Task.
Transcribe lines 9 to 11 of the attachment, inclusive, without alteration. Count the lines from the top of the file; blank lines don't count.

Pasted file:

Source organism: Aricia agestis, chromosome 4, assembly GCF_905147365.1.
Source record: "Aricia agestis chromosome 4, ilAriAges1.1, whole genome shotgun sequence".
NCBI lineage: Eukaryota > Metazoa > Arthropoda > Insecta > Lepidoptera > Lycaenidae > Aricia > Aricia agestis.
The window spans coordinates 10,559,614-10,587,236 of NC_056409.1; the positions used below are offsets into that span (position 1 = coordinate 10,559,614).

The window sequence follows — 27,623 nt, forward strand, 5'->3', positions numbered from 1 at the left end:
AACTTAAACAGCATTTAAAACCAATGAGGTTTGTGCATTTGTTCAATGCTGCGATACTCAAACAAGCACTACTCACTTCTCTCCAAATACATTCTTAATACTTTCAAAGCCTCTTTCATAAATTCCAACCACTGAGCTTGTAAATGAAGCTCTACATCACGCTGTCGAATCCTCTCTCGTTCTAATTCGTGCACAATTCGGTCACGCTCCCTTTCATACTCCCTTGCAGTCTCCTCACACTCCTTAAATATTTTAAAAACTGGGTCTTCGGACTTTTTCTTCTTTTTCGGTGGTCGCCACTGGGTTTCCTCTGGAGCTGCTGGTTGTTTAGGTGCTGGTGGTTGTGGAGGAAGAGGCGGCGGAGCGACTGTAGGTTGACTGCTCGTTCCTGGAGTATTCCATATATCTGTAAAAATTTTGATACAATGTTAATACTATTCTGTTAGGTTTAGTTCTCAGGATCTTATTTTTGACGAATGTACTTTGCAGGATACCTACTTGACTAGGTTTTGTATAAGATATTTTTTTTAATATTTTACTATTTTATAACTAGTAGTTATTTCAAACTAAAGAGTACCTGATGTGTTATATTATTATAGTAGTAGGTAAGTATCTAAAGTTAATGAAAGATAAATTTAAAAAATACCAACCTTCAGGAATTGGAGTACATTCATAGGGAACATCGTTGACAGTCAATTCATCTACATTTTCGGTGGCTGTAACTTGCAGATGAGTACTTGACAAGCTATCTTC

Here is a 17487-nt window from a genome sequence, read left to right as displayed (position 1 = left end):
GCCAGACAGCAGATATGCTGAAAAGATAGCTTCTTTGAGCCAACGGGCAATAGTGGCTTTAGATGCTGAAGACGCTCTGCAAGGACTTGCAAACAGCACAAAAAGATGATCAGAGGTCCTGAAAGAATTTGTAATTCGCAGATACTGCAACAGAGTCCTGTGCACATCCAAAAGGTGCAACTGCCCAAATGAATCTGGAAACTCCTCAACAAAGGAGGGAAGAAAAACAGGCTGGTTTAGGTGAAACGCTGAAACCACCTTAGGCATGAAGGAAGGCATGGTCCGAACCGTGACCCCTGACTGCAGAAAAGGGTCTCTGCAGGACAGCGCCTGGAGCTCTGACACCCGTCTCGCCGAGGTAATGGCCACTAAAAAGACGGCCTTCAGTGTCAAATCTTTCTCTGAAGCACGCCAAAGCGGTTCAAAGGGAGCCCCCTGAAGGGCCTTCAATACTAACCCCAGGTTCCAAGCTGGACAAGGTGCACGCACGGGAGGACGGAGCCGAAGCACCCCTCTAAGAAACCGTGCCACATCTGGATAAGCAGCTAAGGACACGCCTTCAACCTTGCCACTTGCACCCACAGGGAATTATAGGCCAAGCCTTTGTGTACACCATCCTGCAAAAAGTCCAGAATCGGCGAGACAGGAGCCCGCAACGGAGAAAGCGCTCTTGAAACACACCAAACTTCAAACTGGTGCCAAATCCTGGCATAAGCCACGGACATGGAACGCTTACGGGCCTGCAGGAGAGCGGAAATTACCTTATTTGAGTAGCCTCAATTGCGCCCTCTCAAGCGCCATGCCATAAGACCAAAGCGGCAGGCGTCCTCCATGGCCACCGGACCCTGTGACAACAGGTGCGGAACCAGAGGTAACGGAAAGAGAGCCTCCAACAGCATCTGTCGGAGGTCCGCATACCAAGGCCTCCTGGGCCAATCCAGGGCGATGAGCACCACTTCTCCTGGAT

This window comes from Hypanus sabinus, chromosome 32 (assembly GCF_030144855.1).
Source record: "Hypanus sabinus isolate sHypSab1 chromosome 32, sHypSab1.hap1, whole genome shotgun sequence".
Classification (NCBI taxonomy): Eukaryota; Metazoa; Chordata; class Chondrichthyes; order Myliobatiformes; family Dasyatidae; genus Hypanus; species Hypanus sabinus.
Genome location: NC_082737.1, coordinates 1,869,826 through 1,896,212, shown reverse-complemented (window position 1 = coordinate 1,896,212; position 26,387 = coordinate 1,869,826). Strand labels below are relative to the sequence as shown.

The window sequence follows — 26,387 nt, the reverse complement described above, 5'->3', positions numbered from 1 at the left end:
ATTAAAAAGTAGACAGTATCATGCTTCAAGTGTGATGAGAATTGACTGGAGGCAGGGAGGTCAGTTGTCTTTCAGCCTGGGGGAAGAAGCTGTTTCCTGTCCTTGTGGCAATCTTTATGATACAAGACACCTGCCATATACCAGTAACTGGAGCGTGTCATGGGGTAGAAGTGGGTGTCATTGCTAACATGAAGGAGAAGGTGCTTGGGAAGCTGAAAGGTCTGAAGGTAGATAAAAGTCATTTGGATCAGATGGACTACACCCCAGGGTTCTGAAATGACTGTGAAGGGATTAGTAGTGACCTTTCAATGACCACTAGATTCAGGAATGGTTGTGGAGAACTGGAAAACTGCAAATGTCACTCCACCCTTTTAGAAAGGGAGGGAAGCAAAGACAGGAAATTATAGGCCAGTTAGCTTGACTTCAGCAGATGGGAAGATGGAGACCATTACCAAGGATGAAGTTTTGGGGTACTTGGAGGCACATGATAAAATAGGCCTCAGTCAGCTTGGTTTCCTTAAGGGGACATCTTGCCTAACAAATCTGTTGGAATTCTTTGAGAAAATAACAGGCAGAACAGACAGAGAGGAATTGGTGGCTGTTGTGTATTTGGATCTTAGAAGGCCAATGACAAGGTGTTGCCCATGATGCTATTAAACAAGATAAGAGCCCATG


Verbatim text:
This window comes from Hypanus sabinus, chromosome 32 (assembly GCF_030144855.1).
Source record: "Hypanus sabinus isolate sHypSab1 chromosome 32, sHypSab1.hap1, whole genome shotgun sequence".
Classification (NCBI taxonomy): Eukaryota; Metazoa; Chordata; class Chondrichthyes; order Myliobatiformes; family Dasyatidae; genus Hypanus; species Hypanus sabinus.